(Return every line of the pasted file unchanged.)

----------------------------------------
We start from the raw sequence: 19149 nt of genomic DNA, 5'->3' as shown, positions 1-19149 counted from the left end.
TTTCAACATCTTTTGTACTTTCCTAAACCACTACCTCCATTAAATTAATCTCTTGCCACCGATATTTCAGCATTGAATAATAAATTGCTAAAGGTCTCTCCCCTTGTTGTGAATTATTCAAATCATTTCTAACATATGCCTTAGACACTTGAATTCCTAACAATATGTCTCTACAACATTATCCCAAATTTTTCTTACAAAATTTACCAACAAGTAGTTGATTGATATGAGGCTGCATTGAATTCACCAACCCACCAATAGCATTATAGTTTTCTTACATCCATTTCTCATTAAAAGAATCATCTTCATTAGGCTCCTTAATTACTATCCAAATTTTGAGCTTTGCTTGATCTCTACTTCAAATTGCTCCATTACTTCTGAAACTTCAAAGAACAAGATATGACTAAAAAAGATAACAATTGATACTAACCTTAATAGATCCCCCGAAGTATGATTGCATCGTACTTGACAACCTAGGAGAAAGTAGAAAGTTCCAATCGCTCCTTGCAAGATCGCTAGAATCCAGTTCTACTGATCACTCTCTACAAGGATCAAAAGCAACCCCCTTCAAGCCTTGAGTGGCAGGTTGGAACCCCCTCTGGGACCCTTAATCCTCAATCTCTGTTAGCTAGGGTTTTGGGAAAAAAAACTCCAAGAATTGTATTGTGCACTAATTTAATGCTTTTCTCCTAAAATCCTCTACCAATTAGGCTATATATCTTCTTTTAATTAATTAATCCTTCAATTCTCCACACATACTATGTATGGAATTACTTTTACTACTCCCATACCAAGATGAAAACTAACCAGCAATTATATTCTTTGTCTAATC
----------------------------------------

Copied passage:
We start from the raw sequence: 19149 nt of genomic DNA, 5'->3' as shown, positions 1-19149 counted from the left end.
TTTCAACATCTTTTGTACTTTCCTAAACCACTACCTCCATTAAATTAATCTCTTGCCACCGATATTTCAGCATTGAATAATAAATTGCTAAAGGTCTCTCCCCTTGTTGTGAATTATTCAAATCATTTCTAACATATGCCTTAGACACTTGAATTCCTAACAATATGTCTCTACAACATTATCCCAAATTTTTCTTACAAAATTTACCAACAAGTAGTTGATTGATATGAGGCTGCATTGAATTCACCAACCCACCAATAGCATTATAGTTTTCTTACATCCATTTCTCATTAAAAGAATCATCTTCATTAGGCTCCTTAATTACTATCCAAATTTTGAGCTTTGCTTGATCTCTACTTCAAATTGCTCCATTACTTCTGAAACTTCAAAGAACAAGATATGACTAAAAAAGATAACAATTGATACTAACCTTAATAGATCCCCCGAAGTATGATTGCATCGTACTTGACAACCTAGGAGAAAGTAGAAAGTTCCAATCGCTCCTTGCAAGATCGCTAGAATCCAGTTCTACTGATCACTCTCTACAAGGATCAAAAGCAACCCCCTTCAAGCCTTGAGTGGCAGGTTGGAACCCCCTCTGGGACCCTTAATCCTCAATCTCTGTTAGCTAGGGTTTTGGGAAAAAAAACTCCAAGAATTGTATTGTGCACTAATTTAATGCTTTTCTCCTAAAATCCTCTACCAATTAGGCTATATATCTTCTTTTAATTAATTAATCCTTCAATTCTCCACACATACTATGTATGGAATTACTTTTACTACTCCCATACCAAGATGAAAACTAACCAGCAATTATATTCTTTGTCTAATC